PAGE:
Researchers from the University of Southampton, working with colleagues at the Defence Science and Technology Laboratory (Dstl), have developed a new technology based on nanoparticles to kill dangerous bacteria that hide inside human cells.
Burkholderia is a genus of bacterium that causes a deadly disease called melioidosis. This disease kills tens of thousands of people each year, particularly in southeast Asia. Antibiotics administered orally or intravenously often don’t work very well against it as the bacteria hide away and grow in white blood cells called macrophages.
New research, led by Dr Nick Evans and Dr Tracey Newman, has shown that tiny capsules called polymersomes – which are about 1000th the diameter of a human hair – could be used to carry bug-killing antibiotics right to the site where the bacteria grow inside the cells. Their findings have been published in the journal ACS Nano.
Macrophages are cells of the immune system that have evolved to take up particles from the blood which is crucial to their role in preventing infection, but it also means that they can be exploited by some bacteria which infect and grow inside them.
In this study, the research team added polymersomes to macrophages which were infected with bacteria. Their results showed that the polymersomes were readily taken up by the macrophages and associated with the bacteria inside the cells. This means they could be an effective way to get a high concentration of antibiotics to the site of infection. The team hope this could eventually lead to patients being treated by injection or inhalation of antibiotic-laden capsules, saving many lives each year.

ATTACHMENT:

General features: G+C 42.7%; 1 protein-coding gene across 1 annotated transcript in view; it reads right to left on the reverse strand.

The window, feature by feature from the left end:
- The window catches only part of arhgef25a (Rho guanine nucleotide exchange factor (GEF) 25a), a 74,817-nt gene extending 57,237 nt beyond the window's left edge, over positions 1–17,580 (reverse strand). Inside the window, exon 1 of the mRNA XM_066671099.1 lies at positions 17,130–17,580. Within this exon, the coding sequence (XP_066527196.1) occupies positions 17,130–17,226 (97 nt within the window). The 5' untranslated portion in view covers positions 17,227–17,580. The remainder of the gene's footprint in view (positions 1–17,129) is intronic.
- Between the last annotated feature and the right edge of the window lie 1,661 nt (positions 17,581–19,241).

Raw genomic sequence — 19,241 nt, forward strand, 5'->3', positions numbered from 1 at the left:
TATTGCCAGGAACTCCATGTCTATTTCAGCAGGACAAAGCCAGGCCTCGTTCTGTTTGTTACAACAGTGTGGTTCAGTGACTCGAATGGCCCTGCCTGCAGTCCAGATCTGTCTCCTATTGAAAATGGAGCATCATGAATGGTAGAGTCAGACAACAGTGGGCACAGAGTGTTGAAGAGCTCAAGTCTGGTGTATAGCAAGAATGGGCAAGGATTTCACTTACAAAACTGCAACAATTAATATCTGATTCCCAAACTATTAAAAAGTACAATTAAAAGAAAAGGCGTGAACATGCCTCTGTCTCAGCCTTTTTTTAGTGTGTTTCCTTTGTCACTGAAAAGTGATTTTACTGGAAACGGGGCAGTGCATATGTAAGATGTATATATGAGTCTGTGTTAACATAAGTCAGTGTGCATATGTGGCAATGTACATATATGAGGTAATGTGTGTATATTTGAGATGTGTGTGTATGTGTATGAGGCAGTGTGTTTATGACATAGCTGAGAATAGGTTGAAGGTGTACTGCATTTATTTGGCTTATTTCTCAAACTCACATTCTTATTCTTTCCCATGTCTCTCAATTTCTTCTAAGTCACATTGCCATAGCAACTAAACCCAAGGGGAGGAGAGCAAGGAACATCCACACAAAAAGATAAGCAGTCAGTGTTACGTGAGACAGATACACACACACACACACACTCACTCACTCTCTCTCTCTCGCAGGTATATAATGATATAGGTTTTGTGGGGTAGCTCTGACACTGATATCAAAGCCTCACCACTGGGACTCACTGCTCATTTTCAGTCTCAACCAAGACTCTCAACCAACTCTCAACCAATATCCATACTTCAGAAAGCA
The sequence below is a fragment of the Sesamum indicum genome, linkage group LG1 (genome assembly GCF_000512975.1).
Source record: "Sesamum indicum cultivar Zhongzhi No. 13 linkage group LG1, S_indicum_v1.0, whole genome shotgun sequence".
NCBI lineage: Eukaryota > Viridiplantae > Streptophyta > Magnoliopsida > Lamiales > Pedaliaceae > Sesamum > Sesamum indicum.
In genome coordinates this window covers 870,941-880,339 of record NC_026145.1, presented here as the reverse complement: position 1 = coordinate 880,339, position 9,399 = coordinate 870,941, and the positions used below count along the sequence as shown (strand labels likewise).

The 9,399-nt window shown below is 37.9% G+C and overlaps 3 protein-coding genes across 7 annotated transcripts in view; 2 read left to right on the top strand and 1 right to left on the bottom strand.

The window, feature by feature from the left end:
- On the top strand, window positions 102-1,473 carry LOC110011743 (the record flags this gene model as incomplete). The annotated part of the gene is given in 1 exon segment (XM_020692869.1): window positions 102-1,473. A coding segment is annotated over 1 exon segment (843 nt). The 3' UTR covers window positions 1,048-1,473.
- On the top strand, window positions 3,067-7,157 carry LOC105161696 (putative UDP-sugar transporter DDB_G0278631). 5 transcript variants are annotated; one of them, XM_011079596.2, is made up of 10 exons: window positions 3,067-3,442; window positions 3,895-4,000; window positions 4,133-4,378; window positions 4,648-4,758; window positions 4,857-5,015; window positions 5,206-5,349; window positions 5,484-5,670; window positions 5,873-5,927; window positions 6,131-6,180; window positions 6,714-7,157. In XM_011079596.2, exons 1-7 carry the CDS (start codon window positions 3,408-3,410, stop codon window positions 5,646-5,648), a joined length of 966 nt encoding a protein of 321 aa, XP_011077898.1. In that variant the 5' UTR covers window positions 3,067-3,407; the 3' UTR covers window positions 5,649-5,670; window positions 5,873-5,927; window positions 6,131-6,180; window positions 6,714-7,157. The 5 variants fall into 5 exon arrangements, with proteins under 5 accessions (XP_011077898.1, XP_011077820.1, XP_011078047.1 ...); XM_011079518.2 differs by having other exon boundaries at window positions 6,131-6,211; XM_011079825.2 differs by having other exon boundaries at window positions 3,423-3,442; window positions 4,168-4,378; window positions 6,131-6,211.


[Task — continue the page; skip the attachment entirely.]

Eleanor Porges, a PhD student in the University of Southampton’s Faculty of Medicine and first author on the study said: “What is so attractive about this technology is that the antibiotics are only released when they get to the place they are needed. We hope by doing this we may be able to use less antibiotic and to even repurpose antibiotics that wouldn’t normally be considered effective.”
Dr Nick Evans, Associate Professor in Bioengineering at the University of Southampton added: “What was interesting is that previous research has involved complicated chemistry to engineer the polymersomes in order to release the drug at the right time and place by changes to heat or the pH scale. Our research has shown that this is not necessary, which makes their use much less complex and perhaps easier to produce for clinical use.
“The results of our study were a real team effort, with people all pulling together from backgrounds in microbiology, imaging and nanotechnology working between Dstl and Southampton. This is what made the data so compelling.”
The team are now in the early stages of developing this for clinical application with Dstl, the science inside UK defence and security.